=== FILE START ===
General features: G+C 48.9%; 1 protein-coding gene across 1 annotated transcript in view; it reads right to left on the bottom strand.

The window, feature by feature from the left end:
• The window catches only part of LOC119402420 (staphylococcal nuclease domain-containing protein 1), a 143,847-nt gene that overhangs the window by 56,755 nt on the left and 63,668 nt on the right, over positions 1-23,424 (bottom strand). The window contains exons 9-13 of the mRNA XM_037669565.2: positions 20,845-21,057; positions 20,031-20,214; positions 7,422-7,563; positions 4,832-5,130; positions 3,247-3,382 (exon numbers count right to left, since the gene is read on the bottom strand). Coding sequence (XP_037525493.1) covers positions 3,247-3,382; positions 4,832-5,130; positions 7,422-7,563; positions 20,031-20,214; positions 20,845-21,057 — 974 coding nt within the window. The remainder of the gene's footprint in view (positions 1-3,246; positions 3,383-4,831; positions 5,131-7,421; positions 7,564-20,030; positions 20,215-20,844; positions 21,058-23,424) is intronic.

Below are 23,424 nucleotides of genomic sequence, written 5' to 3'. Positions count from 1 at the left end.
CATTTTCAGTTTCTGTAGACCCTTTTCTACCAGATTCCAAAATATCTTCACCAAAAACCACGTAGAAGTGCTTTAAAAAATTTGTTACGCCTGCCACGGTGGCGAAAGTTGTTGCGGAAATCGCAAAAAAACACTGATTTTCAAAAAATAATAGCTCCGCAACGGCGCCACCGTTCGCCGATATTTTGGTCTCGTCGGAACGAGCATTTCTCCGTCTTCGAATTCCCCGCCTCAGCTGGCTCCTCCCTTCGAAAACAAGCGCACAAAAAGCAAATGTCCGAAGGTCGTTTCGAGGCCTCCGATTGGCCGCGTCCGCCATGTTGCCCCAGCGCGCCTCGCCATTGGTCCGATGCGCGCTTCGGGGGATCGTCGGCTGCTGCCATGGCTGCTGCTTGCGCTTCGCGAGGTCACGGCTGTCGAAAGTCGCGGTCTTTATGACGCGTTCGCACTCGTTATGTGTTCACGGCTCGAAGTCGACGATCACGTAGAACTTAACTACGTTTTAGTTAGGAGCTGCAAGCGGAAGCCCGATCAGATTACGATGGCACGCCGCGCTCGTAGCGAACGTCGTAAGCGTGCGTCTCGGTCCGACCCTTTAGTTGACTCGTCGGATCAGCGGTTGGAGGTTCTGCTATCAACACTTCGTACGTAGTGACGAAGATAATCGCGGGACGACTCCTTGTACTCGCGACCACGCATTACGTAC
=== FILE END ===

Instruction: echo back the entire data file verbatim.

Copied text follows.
General features: G+C 48.9%; 1 protein-coding gene across 1 annotated transcript in view; it reads right to left on the bottom strand.

The window, feature by feature from the left end:
• The window catches only part of LOC119402420 (staphylococcal nuclease domain-containing protein 1), a 143,847-nt gene that overhangs the window by 56,755 nt on the left and 63,668 nt on the right, over positions 1-23,424 (bottom strand). The window contains exons 9-13 of the mRNA XM_037669565.2: positions 20,845-21,057; positions 20,031-20,214; positions 7,422-7,563; positions 4,832-5,130; positions 3,247-3,382 (exon numbers count right to left, since the gene is read on the bottom strand). Coding sequence (XP_037525493.1) covers positions 3,247-3,382; positions 4,832-5,130; positions 7,422-7,563; positions 20,031-20,214; positions 20,845-21,057 — 974 coding nt within the window. The remainder of the gene's footprint in view (positions 1-3,246; positions 3,383-4,831; positions 5,131-7,421; positions 7,564-20,030; positions 20,215-20,844; positions 21,058-23,424) is intronic.

Below are 23,424 nucleotides of genomic sequence, written 5' to 3'. Positions count from 1 at the left end.
CATTTTCAGTTTCTGTAGACCCTTTTCTACCAGATTCCAAAATATCTTCACCAAAAACCACGTAGAAGTGCTTTAAAAAATTTGTTACGCCTGCCACGGTGGCGAAAGTTGTTGCGGAAATCGCAAAAAAACACTGATTTTCAAAAAATAATAGCTCCGCAACGGCGCCACCGTTCGCCGATATTTTGGTCTCGTCGGAACGAGCATTTCTCCGTCTTCGAATTCCCCGCCTCAGCTGGCTCCTCCCTTCGAAAACAAGCGCACAAAAAGCAAATGTCCGAAGGTCGTTTCGAGGCCTCCGATTGGCCGCGTCCGCCATGTTGCCCCAGCGCGCCTCGCCATTGGTCCGATGCGCGCTTCGGGGGATCGTCGGCTGCTGCCATGGCTGCTGCTTGCGCTTCGCGAGGTCACGGCTGTCGAAAGTCGCGGTCTTTATGACGCGTTCGCACTCGTTATGTGTTCACGGCTCGAAGTCGACGATCACGTAGAACTTAACTACGTTTTAGTTAGGAGCTGCAAGCGGAAGCCCGATCAGATTACGATGGCACGCCGCGCTCGTAGCGAACGTCGTAAGCGTGCGTCTCGGTCCGACCCTTTAGTTGACTCGTCGGATCAGCGGTTGGAGGTTCTGCTATCAACACTTCGTACGTAGTGACGAAGATAATCGCGGGACGACTCCTTGTACTCGCGACCACGCATTACGTAC